Bowling Center Profile: High 5 EntertainmentFebruary 22, 2016 No Comments
Scott and Jenny Emley always dreamed of launching a family business. This past January, their dream became a reality with the launch of High 5 Entertainment in Lakeway, Texas, a multi-faceted recreation center that is a family business in all senses of the word — serving clients “from age 2 to 102,” said Scott Emley with pride.
The Emleys’ ambition is as big as Texas: “We want to become the top entertainment destination in Austin,” Emley said. A 46,000-square-foot facility, High 5 offers 28 bowling lanes, a full-service restaurant, a laser tag arena, an upstairs bar and lounge and a video arcade. It was one of the first commercial tenants to open at the newly developed Oaks at Lakeway, a 90-acre mixed-use shopping center owned by Stratus Properties that will include dining, shopping and entertainment venues.
Bowling, which appeals to all ages as an enduring social ritual, is the linchpin of High 5, Emley said. The sport is the top destination for birthdays, he explained, as well as a favorite for company team-building functions, family nights out and competitive leagues that meet regularly.
“Bowling is the driver for the total experience,” confirmed Thomas Funk, vice president of operations for High 5 and a veteran manager of entertainment centers. “When we say ‘Everybody bowls,’ we can tell you that our demographic is ages 4 to 90 – youth bowling clubs, senior bowling days and everything in between. Whether it’s a birthday, group or corporate event, bowling is in every package sold.”
What sets High 5 apart from other bowling facilities is a focus on world-class service – Emley’s words – as well as a modern recreation center that is shiny and state-of-the-art. “Bowling used to have an image of an old smoke-filled alley,” said Funk, adding that today’s proprietors spend millions on high-tech equipment, appealing décor, upscale services and diverse entertainment offerings aimed at families of all ages. Bowling may get them in the door – but High 5 is counting on its 60-plus arcade games, a double-story laser tag arena, the restaurant and two bars to keep guests coming back.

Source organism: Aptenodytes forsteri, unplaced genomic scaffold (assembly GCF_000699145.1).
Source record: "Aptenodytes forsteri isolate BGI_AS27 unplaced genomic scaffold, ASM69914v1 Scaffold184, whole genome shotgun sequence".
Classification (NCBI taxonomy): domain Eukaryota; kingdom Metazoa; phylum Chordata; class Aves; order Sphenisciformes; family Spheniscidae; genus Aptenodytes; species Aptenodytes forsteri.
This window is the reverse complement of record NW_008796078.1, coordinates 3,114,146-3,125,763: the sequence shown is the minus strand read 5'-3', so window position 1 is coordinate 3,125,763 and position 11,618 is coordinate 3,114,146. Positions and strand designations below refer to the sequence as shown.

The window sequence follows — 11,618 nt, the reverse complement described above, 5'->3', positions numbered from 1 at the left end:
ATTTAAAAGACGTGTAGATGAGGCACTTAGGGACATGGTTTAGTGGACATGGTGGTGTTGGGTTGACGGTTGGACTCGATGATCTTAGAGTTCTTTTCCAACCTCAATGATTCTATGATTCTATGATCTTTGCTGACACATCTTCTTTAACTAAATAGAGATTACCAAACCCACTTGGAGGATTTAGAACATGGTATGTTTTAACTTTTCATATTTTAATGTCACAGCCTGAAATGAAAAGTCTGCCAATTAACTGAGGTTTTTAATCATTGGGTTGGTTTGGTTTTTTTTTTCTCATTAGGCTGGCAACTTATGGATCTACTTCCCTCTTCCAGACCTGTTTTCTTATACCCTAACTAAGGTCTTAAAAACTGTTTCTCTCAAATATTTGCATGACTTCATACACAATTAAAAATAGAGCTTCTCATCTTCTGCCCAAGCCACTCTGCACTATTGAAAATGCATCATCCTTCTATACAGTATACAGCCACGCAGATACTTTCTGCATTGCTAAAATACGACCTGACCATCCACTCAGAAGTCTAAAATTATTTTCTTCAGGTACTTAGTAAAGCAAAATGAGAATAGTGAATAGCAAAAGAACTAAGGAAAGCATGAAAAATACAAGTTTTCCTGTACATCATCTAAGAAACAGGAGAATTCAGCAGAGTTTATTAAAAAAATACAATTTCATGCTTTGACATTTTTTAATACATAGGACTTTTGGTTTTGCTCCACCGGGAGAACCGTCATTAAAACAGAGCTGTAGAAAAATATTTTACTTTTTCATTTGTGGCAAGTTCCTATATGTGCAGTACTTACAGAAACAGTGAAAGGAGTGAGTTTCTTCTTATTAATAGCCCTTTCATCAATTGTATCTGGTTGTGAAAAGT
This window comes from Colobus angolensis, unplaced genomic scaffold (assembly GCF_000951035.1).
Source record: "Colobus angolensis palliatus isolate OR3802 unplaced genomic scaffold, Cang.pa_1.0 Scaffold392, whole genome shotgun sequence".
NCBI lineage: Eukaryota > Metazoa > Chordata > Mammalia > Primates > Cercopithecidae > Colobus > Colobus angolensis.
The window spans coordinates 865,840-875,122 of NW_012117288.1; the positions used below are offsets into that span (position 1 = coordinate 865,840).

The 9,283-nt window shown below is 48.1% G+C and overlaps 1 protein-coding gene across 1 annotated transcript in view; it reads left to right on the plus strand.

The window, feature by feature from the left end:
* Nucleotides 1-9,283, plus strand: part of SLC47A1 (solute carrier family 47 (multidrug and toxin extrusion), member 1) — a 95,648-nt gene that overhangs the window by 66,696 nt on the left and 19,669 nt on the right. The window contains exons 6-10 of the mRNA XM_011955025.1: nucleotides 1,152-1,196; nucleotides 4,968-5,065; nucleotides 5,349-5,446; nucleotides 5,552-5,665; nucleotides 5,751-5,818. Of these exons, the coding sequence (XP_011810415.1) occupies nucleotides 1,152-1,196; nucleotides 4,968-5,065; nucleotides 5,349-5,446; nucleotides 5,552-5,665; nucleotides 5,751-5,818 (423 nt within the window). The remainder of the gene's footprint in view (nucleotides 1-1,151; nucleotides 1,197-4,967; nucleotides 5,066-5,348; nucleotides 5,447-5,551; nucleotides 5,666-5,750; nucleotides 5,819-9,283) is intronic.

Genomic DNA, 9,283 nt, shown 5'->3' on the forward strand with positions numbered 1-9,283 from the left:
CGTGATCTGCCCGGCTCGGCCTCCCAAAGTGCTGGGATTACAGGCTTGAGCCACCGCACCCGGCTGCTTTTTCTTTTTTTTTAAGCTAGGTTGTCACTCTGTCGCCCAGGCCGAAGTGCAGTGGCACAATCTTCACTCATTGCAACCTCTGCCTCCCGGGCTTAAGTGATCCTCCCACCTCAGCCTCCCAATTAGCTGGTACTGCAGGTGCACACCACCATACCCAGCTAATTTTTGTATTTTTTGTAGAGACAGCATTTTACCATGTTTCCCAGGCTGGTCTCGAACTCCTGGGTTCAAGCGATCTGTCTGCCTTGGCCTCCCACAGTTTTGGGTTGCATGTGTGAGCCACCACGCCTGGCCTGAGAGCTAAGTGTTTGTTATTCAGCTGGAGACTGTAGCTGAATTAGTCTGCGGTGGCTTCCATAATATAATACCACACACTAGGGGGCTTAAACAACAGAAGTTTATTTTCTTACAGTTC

And since those guests are their neighbors, the Emleys are confident they know their audience. They chose Lakeway for the venture because it was already home – and because the local demographics favor family entertainment: “It turns out our community is a lot like us,” Scott Emley said, “families with children who want to have fun.”
Before opening High 5, Scott Emley worked as a technology expert for a series of semiconductor companies; Jenny was a first-grade teacher, and the couple has three young children. The pair saw a need for a place where kids could blow off steam indoors – especially in the hot Texas summer, when school is out and the sun is strong – and where adults could gather to socialize as well. While the entire facility is family-friendly, High 5 reserves its upstairs lounge and bowling for adults after 8 p.m., an arrangement aimed at the after-work crowd.
Also on tap for the grown-ups: a libations menu heavy on Texas pride. Big Bend, Infamous, Solid Rock and Hops and Grain are among the local brews on draft, while the wines include selections from the up-and-coming Texas Wine Country. Fans of artisanal spirits enjoy offerings from Texas distilleries such as Herman Marshall, a Dallas producer of handcrafted, small-batch whiskey, which High 5 bartenders have worked into a menu of innovative cocktails, Emley said.